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AIRMIC's outgoing chairman explains to Business Insurance Europe's Adrian Ladbury how risk managers can prove their worth to the board.
The concept of upside risk management is gaining in currency among the boards of European corporations. But risk managers still have a lot of selling to do before it becomes mainstream and helps bolster the influence of risk managers, according to Geoff Taylor, immediate past-chairman of the U.K. Assn. of Insurance & Risk Managers.
Mr. Taylor, who is the Hilversum, Netherlands-based Europe, Middle East and Africa region risk manager for U.S. sports goods manufacturer Nike Inc., embraced how to gain competitive advantage from risk management as his theme for his year in charge at London-based AIRMIC.
He is a strong believer in the idea that companies can use the disciplines and processes adopted by risk managers to help identify positive as well as negative influences on their business and thereby more efficiently decide how to allocate capital. But, he conceded, most companies in Europe still identify loss prevention, loss control and insurance management as the goals of risk management.
"The traditional things that risk managers do obviously add value. Clearly insurance risk management is valued. The board recognizes the value from negotiating with the insurance market to create programs, and where risk managers are involved in risk control engineering, they clearly add value in the way facilities are engineered, because it can minimize costs," said Mr. Taylor.
"Also, where risk managers are involved in business continuity planning, and particularly in companies where losses have occurred, they are valued. The challenge is the upside, because it seems that only when pretty bad things have happened, (risk management) is recognized," he added.
Mr. Taylor said one of the problems with upside risk management is that it is currently widely interpreted.
He said that the concept will vary from company to company depending upon its business, but, generally speaking, it can be defined as the practical application of risk management processes to identify and measure risks and opportunities to help with decision-making.
"When you go into any venture (such as an acquisition) as a business, you hope to realize gains. The success of the venture will be based on certain assumptions, some will be based upon fact and research. If you apply risk management principles, you can maximize the upside and avoid the pitfalls or use risk management techniques to decide which bring the most benefit. It is really all about helping companies to make good investments," he explained.
Mr. Taylor said Nike is fairly typical in that it understands the value of downside risk management but less so the upside concept. He said that he and other risk managers need to continue in their efforts to promote the idea.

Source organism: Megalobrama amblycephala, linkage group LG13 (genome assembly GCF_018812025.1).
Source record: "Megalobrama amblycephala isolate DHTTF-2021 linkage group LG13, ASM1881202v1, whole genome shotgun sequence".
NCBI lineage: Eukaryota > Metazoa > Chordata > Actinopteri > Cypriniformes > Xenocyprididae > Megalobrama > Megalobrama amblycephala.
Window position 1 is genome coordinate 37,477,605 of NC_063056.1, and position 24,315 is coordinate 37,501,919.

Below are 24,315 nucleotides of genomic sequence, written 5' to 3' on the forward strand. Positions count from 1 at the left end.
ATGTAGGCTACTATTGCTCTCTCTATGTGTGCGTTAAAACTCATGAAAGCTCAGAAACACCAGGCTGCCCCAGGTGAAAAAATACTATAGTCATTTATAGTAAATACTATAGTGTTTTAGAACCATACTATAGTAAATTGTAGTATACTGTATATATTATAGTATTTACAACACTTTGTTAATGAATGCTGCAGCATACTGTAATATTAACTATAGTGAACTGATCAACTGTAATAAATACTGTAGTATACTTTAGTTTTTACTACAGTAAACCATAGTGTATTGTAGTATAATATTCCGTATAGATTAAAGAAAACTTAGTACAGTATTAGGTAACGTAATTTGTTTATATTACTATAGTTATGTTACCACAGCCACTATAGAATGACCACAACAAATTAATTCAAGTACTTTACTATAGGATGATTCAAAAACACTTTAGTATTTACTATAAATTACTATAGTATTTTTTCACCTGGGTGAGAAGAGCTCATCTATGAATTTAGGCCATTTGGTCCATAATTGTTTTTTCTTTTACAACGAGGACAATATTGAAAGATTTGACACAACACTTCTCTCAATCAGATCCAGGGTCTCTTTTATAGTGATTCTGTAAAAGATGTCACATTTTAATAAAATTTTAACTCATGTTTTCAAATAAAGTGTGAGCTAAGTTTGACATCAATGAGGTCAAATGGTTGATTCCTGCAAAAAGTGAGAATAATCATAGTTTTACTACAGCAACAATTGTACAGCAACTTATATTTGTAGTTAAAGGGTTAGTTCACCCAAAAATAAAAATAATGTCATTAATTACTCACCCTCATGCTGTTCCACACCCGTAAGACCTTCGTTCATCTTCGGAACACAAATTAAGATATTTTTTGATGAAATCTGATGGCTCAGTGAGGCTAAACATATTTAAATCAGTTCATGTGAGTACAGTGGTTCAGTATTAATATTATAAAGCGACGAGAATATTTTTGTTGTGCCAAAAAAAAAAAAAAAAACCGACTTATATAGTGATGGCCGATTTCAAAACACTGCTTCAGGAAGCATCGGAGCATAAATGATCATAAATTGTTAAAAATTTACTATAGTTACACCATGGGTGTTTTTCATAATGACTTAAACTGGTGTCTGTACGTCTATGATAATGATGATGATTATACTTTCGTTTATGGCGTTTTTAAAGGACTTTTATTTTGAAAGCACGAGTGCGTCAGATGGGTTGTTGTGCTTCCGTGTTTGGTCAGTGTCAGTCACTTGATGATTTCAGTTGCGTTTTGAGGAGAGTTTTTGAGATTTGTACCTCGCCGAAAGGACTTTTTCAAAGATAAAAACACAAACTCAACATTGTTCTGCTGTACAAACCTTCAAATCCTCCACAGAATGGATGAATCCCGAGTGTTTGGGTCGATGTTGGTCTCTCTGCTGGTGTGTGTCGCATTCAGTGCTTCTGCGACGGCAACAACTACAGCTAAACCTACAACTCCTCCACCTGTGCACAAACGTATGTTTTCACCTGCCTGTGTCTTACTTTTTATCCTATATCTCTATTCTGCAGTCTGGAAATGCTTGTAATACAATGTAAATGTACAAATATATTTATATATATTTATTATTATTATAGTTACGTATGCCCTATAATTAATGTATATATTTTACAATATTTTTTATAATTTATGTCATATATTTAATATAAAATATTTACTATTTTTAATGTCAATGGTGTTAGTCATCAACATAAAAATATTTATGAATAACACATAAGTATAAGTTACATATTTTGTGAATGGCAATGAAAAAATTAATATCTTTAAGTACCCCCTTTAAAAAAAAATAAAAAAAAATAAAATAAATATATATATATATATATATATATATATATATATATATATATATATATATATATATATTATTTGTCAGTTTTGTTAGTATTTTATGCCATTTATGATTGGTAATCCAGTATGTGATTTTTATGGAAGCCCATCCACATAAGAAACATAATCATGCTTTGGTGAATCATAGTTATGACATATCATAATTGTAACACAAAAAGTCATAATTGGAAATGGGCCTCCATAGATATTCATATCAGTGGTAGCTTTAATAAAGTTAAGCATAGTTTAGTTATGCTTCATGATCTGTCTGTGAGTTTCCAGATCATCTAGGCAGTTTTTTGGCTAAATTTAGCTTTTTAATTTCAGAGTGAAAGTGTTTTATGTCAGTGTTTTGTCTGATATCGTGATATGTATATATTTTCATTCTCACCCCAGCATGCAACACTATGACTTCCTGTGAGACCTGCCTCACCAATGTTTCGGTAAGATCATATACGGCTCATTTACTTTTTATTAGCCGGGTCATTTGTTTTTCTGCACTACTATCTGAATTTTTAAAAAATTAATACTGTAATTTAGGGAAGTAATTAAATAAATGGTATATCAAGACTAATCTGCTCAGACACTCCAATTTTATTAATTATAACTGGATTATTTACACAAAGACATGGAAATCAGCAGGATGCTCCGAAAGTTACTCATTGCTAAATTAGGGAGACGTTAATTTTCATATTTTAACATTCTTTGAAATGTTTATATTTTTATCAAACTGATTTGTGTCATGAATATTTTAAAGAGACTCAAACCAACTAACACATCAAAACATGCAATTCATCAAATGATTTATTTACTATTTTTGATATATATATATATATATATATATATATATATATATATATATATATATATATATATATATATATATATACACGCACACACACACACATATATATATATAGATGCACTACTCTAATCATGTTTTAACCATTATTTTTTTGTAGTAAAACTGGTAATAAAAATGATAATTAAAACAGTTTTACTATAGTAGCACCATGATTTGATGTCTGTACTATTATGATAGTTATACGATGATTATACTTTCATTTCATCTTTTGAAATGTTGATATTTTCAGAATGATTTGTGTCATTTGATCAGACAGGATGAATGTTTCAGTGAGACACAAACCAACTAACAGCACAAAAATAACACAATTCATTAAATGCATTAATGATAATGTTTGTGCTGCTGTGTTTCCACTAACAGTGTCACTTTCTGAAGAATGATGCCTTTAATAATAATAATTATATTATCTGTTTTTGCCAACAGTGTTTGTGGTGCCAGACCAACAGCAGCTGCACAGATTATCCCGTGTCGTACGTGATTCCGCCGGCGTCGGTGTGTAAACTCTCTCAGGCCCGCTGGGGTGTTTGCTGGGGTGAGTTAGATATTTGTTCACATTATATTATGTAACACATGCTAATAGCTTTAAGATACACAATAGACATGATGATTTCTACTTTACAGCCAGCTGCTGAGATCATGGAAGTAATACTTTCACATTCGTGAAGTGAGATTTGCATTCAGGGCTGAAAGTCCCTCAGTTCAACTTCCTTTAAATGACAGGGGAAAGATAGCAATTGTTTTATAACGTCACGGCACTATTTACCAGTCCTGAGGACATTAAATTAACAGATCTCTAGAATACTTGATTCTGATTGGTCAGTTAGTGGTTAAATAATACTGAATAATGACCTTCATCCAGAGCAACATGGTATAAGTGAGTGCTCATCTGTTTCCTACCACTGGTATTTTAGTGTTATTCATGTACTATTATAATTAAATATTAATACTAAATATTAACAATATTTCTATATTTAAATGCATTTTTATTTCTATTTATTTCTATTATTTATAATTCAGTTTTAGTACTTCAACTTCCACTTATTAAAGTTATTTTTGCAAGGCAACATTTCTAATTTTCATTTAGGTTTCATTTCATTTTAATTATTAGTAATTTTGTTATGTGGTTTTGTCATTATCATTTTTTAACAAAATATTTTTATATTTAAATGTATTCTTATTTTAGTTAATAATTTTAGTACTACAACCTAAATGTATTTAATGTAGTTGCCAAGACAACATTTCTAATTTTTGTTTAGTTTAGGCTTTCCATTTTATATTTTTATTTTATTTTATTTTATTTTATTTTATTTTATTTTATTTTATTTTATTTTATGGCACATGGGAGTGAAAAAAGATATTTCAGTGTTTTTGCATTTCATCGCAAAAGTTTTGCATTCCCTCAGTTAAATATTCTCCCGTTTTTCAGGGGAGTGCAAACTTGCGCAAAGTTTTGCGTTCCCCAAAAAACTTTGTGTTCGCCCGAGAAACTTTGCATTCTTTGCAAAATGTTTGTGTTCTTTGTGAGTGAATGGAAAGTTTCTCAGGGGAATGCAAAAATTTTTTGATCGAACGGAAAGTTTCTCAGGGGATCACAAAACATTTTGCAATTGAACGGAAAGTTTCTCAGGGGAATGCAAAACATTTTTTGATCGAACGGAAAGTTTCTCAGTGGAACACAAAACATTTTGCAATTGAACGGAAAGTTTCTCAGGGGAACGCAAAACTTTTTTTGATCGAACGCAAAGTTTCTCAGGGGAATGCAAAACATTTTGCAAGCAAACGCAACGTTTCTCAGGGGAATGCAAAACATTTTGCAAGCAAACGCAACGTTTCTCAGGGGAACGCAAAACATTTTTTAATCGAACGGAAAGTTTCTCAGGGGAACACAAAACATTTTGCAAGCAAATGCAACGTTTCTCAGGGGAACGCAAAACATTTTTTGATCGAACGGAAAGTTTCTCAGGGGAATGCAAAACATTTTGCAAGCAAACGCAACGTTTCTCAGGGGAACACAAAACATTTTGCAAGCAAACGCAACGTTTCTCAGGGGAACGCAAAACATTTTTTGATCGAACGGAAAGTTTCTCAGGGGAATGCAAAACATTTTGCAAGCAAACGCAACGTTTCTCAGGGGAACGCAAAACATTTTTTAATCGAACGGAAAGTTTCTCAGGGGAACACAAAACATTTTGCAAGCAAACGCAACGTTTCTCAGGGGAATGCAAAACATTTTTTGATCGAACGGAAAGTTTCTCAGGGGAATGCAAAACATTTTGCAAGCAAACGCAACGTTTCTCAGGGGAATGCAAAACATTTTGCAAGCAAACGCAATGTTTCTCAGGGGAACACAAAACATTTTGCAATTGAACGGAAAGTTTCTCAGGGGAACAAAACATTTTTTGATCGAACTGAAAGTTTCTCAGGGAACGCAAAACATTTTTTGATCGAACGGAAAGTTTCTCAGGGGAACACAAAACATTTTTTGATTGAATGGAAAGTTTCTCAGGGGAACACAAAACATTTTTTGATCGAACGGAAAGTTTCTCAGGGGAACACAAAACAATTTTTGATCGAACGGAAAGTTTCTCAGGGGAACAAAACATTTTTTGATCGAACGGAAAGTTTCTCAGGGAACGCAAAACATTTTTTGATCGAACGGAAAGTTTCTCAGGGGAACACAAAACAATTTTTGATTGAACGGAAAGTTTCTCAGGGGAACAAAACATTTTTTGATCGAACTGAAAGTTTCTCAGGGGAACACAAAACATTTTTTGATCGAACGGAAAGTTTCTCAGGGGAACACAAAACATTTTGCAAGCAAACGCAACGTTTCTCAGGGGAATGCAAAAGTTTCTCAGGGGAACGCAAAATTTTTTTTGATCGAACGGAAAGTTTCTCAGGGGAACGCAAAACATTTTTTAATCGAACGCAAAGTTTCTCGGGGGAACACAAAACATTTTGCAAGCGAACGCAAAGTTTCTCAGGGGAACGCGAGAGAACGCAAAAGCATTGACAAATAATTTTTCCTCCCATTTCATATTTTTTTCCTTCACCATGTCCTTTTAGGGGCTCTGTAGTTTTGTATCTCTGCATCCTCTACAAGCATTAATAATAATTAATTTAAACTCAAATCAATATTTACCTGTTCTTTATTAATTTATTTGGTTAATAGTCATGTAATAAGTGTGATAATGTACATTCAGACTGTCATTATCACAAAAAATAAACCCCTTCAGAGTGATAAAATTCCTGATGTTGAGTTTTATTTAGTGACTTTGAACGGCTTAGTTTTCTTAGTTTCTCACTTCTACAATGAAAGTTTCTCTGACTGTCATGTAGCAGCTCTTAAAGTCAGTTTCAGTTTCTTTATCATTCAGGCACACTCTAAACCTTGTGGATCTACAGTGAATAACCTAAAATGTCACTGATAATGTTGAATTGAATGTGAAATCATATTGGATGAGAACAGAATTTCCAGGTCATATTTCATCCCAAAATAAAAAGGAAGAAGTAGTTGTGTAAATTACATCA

"There is a lot more selling to be done. Risk management is more appreciated in more regulated industries such as banking, because they are managed by directives and risk managers have a mandate. In companies like my own that are more brand-driven it is more difficult. How many companies really do enterprisewide risk management? Most of the banks and utility companies (do), otherwise I can think of probably only one other," he said.
Mr. Taylor also pointed out that risk managers within industries that operate in higher-risk areas, such as pharmaceuticals, and perishable goods, such as food, naturally have a bigger say.
"In foodstuffs, the standards are high because if you produce one bad product, it can be very bad news. People can die as a result. If you are selling athletic shoes, it is difficult to kill someone. In our company, corporate responsibility takes a leading place ahead of risk management because it is what the customers are interested in," he said.
But while risk managers who work within highly regulated industries such as banking and pharmaceuticals may enjoy a higher profile than most, Mr. Taylor does not believe that more regulation is the answer.
He believes that risk managers in most other industries simply have to work harder to sell the message to top management.
"In the past, the chief executive officer did everything. Over time, the next person to arrive on the C-suite was the chief financial officer, because the chief executive officer realized he or she could not understand everything. Then came the legal officer and then human resources and information technology, which were seen as more important to the business and accepted in the C-suite. CEOs will ask, 'Why do I need risk management when I can do it?' but the same question was asked about HR," he noted.
"Risk management is not at the top table yet, but it is about consistent processes and can help the C-suite decide to do the right thing. We don't control processes. We are here to advise. Just like the legal counsel who does not tell the CEO what to do, they advise what is best on the basis of the law," said Mr. Taylor.
Not surprisingly, therefore, one of Mr. Taylor's main projects while at the helm at AIRMIC has been to initiate a research project into enterprisewide risk management to try and prove that it does add value.
This work is ongoing, but he said that it will remain a central part of his successor's work and that he is looking forward to seeing the results.
"The difficult thing when dealing with risk management is to show the value of it, because things did not happen because risk management was in place. There is certainly evidence out there and the research program is in progress. We believe clearly that enterprisewide risk management does add value and brings competitive advantage and we can show it," said Mr. Taylor.